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Learning to move in the real world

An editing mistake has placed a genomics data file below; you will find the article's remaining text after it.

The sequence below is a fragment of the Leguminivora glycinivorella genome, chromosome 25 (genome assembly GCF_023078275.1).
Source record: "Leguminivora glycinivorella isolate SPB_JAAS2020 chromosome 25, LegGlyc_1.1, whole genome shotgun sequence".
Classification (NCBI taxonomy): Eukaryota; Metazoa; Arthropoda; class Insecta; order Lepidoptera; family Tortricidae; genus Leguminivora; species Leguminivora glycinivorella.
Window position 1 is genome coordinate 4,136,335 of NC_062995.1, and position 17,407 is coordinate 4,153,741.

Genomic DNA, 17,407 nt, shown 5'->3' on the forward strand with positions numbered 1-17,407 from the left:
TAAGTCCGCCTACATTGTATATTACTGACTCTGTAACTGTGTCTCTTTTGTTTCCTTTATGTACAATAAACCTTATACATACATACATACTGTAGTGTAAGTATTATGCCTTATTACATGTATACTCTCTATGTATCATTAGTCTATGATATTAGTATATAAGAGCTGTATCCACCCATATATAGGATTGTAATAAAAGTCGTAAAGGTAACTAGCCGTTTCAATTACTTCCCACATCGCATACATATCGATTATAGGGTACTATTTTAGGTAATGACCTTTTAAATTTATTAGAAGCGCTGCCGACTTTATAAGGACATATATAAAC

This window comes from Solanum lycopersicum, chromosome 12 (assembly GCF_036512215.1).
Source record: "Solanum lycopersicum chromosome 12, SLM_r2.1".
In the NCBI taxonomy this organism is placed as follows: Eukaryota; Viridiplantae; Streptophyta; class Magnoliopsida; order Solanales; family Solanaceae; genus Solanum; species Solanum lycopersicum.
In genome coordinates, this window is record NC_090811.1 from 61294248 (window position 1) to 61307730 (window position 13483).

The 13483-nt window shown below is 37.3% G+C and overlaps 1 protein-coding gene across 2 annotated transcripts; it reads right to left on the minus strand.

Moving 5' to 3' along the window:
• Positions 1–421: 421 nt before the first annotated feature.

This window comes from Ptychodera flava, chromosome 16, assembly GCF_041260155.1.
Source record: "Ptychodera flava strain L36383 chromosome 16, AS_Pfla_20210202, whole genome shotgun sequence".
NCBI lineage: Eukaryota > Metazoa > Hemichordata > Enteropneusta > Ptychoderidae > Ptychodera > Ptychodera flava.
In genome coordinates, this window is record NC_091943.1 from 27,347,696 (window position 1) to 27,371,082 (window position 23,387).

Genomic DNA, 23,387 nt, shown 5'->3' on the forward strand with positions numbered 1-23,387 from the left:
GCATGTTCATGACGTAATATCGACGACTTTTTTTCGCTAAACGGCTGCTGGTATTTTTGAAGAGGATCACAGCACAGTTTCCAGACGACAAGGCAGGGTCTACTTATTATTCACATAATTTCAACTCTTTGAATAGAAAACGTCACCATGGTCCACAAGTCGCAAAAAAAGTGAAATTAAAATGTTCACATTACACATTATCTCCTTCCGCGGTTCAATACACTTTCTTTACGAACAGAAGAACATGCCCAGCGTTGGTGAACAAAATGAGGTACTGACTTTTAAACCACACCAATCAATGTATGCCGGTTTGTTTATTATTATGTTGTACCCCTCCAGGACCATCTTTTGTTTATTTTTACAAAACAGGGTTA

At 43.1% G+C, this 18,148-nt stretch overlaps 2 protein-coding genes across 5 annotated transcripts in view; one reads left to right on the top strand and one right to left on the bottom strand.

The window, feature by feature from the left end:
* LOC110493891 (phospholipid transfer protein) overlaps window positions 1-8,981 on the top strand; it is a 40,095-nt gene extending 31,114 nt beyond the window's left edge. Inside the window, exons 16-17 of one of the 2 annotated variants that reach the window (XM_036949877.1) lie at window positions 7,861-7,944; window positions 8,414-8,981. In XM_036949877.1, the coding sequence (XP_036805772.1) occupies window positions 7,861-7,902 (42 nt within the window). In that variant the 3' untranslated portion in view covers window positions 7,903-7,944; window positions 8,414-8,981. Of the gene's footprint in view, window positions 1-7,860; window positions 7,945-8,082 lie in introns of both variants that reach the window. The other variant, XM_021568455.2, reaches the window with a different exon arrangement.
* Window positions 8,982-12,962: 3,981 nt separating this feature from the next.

Comparative research reveals extraordinary animal athleticism—mites lift >1000 times their body weight, mantis shrimp strike their prey with the force of a bullet, and peregrine falcons dive toward prey at 335 mph (539.13 km/hour) (1). Even human babies travel the distance of eight football fields per hour during free play (2). However, movement in the real world is not about being the strongest, fastest, or most active. Rather, effective action is a moment-to-moment process of matching the current status of the body to features of the environment (3). Locomotion—like other actions—must be tailored to local conditions. On page 697 of this issue, Hunt et al. (4) provide an elegant demonstration of the creativity of functional movement, showing that wild squirrels tune their leaps to branch bendiness and target distance, even inventing ingenious maneuvers when required.

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